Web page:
Mandeville, LA – Exclusive Transcript – “This particular individual [Mark Levin] is making the claim about James Madison. He has his army of acolytes out there making the claim [mocking] “What the Tenth Amendment Center, and what Mike Church and Kevin Gutzman and Tom Woods and the rest of these rabblerousing, ill-informed losers is trying to do is undo our union. They want secession. They don’t want nullification. They don’t want Article V.”
(Note: This is pt II of a 2 part series of transcripts from the Mike Church Show. Read Pt I here)
This is from Is Davis a Traitor? [mocking] “Oh, you’re not gonna read from that book!” Oh, yes, I am, because it is pertinent to this discussion. You need to know this and you need to stop being lied to and misled by charlatans who have nothing more than profit as their desire. Taylor Bledsoe asks the question in Chapter 5 of Is Davis a Traitor?:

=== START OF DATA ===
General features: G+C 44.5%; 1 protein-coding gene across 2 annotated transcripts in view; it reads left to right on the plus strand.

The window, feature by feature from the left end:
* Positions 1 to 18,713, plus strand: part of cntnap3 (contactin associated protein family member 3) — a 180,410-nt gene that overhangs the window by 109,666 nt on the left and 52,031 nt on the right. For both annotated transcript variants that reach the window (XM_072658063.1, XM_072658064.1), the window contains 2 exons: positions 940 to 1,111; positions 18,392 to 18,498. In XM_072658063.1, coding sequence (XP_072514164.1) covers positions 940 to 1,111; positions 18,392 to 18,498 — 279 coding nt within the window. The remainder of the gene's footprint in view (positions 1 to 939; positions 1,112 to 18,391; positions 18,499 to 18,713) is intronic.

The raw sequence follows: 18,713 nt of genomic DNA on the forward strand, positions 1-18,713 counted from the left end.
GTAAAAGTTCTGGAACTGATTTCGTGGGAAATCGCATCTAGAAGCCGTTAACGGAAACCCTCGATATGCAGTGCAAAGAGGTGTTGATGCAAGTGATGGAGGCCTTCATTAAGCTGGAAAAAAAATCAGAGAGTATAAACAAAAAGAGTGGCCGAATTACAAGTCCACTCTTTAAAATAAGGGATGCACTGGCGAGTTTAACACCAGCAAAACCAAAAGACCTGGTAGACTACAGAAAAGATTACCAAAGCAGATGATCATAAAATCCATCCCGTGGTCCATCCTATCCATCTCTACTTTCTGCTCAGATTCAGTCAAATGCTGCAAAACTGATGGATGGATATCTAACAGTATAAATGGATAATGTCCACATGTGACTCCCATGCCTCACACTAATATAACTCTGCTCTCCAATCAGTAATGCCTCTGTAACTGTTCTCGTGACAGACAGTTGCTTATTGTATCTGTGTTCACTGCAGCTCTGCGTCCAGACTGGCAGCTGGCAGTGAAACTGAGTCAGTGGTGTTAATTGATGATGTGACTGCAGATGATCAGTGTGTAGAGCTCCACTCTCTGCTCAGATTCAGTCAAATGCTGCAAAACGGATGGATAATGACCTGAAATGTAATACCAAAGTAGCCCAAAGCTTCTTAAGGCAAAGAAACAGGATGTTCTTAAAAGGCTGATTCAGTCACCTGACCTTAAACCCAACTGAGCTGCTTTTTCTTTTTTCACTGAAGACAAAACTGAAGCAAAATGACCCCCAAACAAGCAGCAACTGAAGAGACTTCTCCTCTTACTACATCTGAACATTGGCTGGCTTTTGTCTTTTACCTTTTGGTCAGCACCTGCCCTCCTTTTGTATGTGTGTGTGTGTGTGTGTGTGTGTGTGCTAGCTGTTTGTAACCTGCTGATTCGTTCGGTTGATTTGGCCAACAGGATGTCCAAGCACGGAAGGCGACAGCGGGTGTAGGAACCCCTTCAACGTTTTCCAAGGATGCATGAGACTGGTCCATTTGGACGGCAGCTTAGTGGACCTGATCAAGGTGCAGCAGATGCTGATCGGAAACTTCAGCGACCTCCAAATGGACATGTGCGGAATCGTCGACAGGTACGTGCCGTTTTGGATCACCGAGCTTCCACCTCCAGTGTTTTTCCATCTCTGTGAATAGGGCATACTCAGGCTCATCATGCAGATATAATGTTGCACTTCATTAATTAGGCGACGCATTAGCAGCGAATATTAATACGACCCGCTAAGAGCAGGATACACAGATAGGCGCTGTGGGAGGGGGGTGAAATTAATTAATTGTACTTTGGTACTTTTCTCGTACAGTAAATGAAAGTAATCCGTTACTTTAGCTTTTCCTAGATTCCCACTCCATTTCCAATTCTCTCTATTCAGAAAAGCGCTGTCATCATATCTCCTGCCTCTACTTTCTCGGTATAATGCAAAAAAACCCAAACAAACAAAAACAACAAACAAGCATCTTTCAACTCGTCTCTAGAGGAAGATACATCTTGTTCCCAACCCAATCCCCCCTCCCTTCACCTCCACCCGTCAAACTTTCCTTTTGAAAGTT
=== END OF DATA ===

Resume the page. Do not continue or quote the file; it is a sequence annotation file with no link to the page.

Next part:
Was the constitution a compact? Was it a compact between the States, or to which the States were the parties? Was it a compact from which any State might recede at pleasure? These three questions are perfectly distinct, and all the rules of clear thinking require that they should be so held in our minds, instead of being mixed up and confounded in our discussions. Yet Mr. Justice Story, [Mike: He’s talking about Joseph Story, a Supreme Court justice.] in his long chapter on the “Nature of the Constitution,” discusses these questions, not separately and distinctly, but all in one confused mass, to the no little perplexity and distraction of his own mind. He carries them all along together, and in the darkness and confusion occasioned by this mode of proceeding, he is frequently enabled to elude the force of his adversaries’ logic.